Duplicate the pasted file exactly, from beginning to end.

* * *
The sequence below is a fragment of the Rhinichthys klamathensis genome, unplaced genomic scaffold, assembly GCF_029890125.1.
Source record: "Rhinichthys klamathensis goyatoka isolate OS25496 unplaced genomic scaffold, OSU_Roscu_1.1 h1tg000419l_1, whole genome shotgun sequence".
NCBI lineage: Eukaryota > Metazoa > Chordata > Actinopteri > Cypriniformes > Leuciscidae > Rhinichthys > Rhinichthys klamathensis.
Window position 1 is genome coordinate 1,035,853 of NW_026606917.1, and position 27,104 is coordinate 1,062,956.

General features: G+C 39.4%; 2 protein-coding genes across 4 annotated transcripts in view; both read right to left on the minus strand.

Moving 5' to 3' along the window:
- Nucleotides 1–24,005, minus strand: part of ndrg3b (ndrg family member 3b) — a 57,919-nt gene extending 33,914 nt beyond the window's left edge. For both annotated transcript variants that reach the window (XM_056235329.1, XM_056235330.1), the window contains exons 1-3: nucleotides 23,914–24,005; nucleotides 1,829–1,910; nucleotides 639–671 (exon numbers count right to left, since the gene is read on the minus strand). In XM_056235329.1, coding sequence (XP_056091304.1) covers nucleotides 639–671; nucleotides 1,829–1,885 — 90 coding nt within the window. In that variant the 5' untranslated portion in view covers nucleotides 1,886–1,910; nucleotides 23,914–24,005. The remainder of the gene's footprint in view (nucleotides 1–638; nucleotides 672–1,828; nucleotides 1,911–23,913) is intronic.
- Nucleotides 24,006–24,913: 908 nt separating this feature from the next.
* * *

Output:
The sequence below is a fragment of the Rhinichthys klamathensis genome, unplaced genomic scaffold, assembly GCF_029890125.1.
Source record: "Rhinichthys klamathensis goyatoka isolate OS25496 unplaced genomic scaffold, OSU_Roscu_1.1 h1tg000419l_1, whole genome shotgun sequence".
NCBI lineage: Eukaryota > Metazoa > Chordata > Actinopteri > Cypriniformes > Leuciscidae > Rhinichthys > Rhinichthys klamathensis.
Window position 1 is genome coordinate 1,035,853 of NW_026606917.1, and position 27,104 is coordinate 1,062,956.

General features: G+C 39.4%; 2 protein-coding genes across 4 annotated transcripts in view; both read right to left on the minus strand.

Moving 5' to 3' along the window:
- Nucleotides 1–24,005, minus strand: part of ndrg3b (ndrg family member 3b) — a 57,919-nt gene extending 33,914 nt beyond the window's left edge. For both annotated transcript variants that reach the window (XM_056235329.1, XM_056235330.1), the window contains exons 1-3: nucleotides 23,914–24,005; nucleotides 1,829–1,910; nucleotides 639–671 (exon numbers count right to left, since the gene is read on the minus strand). In XM_056235329.1, coding sequence (XP_056091304.1) covers nucleotides 639–671; nucleotides 1,829–1,885 — 90 coding nt within the window. In that variant the 5' untranslated portion in view covers nucleotides 1,886–1,910; nucleotides 23,914–24,005. The remainder of the gene's footprint in view (nucleotides 1–638; nucleotides 672–1,828; nucleotides 1,911–23,913) is intronic.
- Nucleotides 24,006–24,913: 908 nt separating this feature from the next.